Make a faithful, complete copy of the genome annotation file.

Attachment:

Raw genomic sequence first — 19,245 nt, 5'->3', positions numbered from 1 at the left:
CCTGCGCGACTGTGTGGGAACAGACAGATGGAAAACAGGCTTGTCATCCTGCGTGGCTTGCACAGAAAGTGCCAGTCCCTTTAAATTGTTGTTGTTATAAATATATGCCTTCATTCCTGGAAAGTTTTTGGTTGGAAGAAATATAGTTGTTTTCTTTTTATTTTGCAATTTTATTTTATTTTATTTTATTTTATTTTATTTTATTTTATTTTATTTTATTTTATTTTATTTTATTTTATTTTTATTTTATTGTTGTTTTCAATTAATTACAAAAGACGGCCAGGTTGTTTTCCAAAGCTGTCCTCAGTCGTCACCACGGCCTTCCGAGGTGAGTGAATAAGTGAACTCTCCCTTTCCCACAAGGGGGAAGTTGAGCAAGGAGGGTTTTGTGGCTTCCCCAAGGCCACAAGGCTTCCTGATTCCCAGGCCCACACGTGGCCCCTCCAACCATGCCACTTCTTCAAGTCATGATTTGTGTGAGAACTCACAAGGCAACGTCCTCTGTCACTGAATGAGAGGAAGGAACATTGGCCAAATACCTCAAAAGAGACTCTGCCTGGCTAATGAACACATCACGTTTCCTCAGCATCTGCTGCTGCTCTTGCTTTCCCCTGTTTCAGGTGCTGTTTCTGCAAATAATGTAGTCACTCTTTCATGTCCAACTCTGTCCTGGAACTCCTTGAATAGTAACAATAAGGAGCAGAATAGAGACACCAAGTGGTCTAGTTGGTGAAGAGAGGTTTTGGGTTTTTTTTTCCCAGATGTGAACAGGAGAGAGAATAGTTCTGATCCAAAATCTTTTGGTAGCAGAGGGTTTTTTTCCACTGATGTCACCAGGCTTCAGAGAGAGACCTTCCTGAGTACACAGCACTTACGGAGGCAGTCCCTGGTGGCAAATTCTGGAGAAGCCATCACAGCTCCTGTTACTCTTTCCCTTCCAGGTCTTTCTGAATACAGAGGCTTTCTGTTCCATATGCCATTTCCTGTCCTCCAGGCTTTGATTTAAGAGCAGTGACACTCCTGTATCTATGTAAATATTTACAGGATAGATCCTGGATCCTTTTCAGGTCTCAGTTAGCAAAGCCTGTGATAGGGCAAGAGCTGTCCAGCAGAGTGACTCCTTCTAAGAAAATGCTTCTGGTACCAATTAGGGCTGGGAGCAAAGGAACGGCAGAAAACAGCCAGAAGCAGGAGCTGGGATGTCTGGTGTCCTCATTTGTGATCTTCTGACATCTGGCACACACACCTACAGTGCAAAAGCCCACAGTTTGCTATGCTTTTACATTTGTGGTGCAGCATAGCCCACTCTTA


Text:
Raw genomic sequence first — 19,245 nt, 5'->3', positions numbered from 1 at the left:
CCTGCGCGACTGTGTGGGAACAGACAGATGGAAAACAGGCTTGTCATCCTGCGTGGCTTGCACAGAAAGTGCCAGTCCCTTTAAATTGTTGTTGTTATAAATATATGCCTTCATTCCTGGAAAGTTTTTGGTTGGAAGAAATATAGTTGTTTTCTTTTTATTTTGCAATTTTATTTTATTTTATTTTATTTTATTTTATTTTATTTTATTTTATTTTATTTTATTTTATTTTATTTTATTTTTATTTTATTGTTGTTTTCAATTAATTACAAAAGACGGCCAGGTTGTTTTCCAAAGCTGTCCTCAGTCGTCACCACGGCCTTCCGAGGTGAGTGAATAAGTGAACTCTCCCTTTCCCACAAGGGGGAAGTTGAGCAAGGAGGGTTTTGTGGCTTCCCCAAGGCCACAAGGCTTCCTGATTCCCAGGCCCACACGTGGCCCCTCCAACCATGCCACTTCTTCAAGTCATGATTTGTGTGAGAACTCACAAGGCAACGTCCTCTGTCACTGAATGAGAGGAAGGAACATTGGCCAAATACCTCAAAAGAGACTCTGCCTGGCTAATGAACACATCACGTTTCCTCAGCATCTGCTGCTGCTCTTGCTTTCCCCTGTTTCAGGTGCTGTTTCTGCAAATAATGTAGTCACTCTTTCATGTCCAACTCTGTCCTGGAACTCCTTGAATAGTAACAATAAGGAGCAGAATAGAGACACCAAGTGGTCTAGTTGGTGAAGAGAGGTTTTGGGTTTTTTTTTCCCAGATGTGAACAGGAGAGAGAATAGTTCTGATCCAAAATCTTTTGGTAGCAGAGGGTTTTTTTCCACTGATGTCACCAGGCTTCAGAGAGAGACCTTCCTGAGTACACAGCACTTACGGAGGCAGTCCCTGGTGGCAAATTCTGGAGAAGCCATCACAGCTCCTGTTACTCTTTCCCTTCCAGGTCTTTCTGAATACAGAGGCTTTCTGTTCCATATGCCATTTCCTGTCCTCCAGGCTTTGATTTAAGAGCAGTGACACTCCTGTATCTATGTAAATATTTACAGGATAGATCCTGGATCCTTTTCAGGTCTCAGTTAGCAAAGCCTGTGATAGGGCAAGAGCTGTCCAGCAGAGTGACTCCTTCTAAGAAAATGCTTCTGGTACCAATTAGGGCTGGGAGCAAAGGAACGGCAGAAAACAGCCAGAAGCAGGAGCTGGGATGTCTGGTGTCCTCATTTGTGATCTTCTGACATCTGGCACACACACCTACAGTGCAAAAGCCCACAGTTTGCTATGCTTTTACATTTGTGGTGCAGCATAGCCCACTCTTA